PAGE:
Take down the barriers
Re: Open intersection needs open process (May 8)
Perhaps the world’s busiest intersection — in Tokyo — involves as many as 2,500 people on five major crosswalks traversing 10 lanes of rush-hour traffic at one time. Stop worrying about the studies, for heaven’s sake, although I’m sure they’ll assist with the signals configuration.
With all the adjacent property owners finally in support, let’s just get on with removing the barriers for Winnipeg’s sake! Pedestrians and drivers — and the signals — will make it work.
John D. Perrin
As I have said before — I could give a tinker’s cuss whether it is re-opened or not. But I cannot understand what would make a civil servant believe they can limit access to the information developed at the taxpayers’ cost. Mayor Brian Bowman needs to get this report out so there can be informed discussion. Same is true of Premier Brian Pallister and the audit.
Both campaigned on transparency — both have shown themselves to be dense and opaque.
The new outlet shopping mall in Winnipeg is no doubt a wonderful thing — if one can get to it. There are too many retail centres that are almost inaccessible to anyone who does not drive and in this case there is absolutely no bus service available.
In fact, Navigo tells me that I can have either a 28-minute or 32-minute walk when I get to the nearest bus stop!
The same may be said for many areas of "big box" shops in shopping areas, which are widely-spaced — usually by parking lots — and are often difficult to negotiate, especially in winter, when a long, exposed walk in -25 temperatures is not very pleasant.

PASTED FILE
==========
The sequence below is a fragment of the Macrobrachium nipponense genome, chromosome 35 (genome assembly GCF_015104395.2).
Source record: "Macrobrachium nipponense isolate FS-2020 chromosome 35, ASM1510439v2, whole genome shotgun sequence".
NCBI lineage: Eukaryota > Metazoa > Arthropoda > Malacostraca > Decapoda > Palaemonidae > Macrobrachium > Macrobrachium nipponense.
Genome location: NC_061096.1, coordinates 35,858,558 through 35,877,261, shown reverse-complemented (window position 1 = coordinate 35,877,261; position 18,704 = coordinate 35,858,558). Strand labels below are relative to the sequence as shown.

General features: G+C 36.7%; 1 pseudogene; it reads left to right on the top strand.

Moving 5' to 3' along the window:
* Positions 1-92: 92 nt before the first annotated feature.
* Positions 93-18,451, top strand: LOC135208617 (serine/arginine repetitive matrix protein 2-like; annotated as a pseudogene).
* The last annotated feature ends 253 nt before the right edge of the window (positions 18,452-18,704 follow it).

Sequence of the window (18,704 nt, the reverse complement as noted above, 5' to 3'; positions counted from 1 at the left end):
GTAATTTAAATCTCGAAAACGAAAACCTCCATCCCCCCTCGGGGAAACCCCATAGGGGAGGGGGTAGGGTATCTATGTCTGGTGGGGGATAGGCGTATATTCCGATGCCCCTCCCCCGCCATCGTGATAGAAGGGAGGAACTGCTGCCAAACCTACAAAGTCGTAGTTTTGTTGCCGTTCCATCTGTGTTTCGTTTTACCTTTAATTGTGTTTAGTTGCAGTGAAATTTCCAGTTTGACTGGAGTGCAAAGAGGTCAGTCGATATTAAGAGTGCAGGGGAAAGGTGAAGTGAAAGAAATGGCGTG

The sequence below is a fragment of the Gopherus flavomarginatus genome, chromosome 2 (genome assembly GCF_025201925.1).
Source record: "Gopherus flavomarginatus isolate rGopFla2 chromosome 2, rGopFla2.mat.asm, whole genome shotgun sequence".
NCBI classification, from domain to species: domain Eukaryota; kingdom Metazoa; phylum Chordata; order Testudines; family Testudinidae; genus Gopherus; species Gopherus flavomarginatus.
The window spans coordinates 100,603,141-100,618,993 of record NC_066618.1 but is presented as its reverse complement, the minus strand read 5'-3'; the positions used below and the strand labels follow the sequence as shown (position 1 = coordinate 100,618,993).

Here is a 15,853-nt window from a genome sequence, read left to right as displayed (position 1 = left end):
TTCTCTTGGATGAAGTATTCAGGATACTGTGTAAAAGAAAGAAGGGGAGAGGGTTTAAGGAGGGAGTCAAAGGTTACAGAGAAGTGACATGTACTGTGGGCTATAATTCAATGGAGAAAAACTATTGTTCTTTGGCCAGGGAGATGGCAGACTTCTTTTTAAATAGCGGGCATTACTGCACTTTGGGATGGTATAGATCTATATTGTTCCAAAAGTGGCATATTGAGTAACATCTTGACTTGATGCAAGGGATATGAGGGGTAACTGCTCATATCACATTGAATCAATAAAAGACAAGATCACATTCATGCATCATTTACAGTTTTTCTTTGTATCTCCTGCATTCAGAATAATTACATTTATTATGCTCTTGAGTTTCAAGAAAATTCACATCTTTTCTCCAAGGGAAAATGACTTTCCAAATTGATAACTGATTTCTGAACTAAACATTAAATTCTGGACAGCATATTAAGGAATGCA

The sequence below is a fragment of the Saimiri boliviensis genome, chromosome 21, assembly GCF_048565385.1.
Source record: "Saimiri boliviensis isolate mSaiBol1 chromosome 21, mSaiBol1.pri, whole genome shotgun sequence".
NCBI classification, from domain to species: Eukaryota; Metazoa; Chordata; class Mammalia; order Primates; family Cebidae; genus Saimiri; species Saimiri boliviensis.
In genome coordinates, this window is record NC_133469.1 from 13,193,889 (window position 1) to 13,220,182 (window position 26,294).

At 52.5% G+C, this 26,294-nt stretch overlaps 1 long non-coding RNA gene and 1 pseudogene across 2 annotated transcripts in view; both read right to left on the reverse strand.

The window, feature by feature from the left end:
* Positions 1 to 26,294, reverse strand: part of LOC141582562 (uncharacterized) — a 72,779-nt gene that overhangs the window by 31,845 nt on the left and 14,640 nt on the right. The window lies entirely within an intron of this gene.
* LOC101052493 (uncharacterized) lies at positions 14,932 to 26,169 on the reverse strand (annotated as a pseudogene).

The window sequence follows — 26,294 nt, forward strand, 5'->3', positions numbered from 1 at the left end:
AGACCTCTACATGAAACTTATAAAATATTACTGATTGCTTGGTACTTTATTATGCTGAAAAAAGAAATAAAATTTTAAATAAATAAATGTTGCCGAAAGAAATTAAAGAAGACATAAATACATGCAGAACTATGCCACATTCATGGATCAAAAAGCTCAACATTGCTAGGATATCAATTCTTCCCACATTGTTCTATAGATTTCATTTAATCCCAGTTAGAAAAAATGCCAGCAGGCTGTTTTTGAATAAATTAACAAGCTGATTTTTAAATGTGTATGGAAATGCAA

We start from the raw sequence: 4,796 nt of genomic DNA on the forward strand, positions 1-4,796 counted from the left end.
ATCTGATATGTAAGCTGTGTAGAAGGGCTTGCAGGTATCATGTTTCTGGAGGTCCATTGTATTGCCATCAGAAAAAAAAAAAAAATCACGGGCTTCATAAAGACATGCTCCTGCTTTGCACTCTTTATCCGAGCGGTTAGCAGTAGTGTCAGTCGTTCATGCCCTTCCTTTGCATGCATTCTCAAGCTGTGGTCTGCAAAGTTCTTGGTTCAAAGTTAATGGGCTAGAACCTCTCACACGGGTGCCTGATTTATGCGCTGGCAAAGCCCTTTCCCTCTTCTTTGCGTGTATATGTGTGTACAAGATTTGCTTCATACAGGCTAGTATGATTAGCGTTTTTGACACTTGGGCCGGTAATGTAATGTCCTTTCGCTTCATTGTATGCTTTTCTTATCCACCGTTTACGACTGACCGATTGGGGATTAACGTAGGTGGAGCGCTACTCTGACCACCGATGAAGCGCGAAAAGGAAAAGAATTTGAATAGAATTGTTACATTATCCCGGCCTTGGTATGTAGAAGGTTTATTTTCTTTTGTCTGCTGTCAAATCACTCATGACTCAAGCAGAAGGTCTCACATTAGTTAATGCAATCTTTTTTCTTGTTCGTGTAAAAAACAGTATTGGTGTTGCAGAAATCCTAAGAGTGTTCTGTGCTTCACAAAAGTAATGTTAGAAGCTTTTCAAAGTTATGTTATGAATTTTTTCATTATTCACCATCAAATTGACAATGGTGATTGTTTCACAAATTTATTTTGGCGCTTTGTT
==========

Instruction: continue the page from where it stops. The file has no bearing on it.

An example would be the Superstore on Bison Drive.
When will developers understand that there are many people out there, often older people, who do not drive? Far too many concessions are made to automobiles in this city; urban planners, if they exist at all, have obviously never heard of Jane Jacobs or have never had to walk for 15 minutes in freezing temperatures just to buy groceries.
Canada built by immigrants
Re: I’m not a threat: asylum seeker (May 6)
I cannot imagine the horrible conditions this man grew up enduring, and the emotional scars he has been left with.
He has now come to Canada illegally and our laws prevent us from sending him back to the country that initially gave him asylum.
He has lived in the U.S. for 18 years with family to support him and it seems that he did not get the help he needed for his addictions and mental health issues.
If this man had applied legally to come to Canada I wonder if he would have been denied. I wonder what else we don’t know. We will now cover the costs for his successful rehabilitation, hopefully.
Canada is a country built by immigrants and we should continue to help bring new people of all races and religions to our beautiful country, but we need to stop people just walking across our border from the U.S.
Fumbling on Hydro
We are now facing rate increases that will total approximately 35 to 40 per cent in five years. Former premier Greg Selinger and his gang refused to listen to former Hydro executives and engineers who stated that the location of Bipole III was wrong. But what do they know? Typical NDP! Manitoba used to promote our economical hydro to lure businesses to locate here. Now a thing of the past.
I would also thank Selinger and his pals for mortgaging the future of my children and grandchildren through their overspending.
William D. Pooles
This morning I informed my wife that I awoke at 3 a.m. and couldn’t get to sleep again. I told her that I was thinking of Brian Pallister. Her comment was "Well, that’s a nightmare."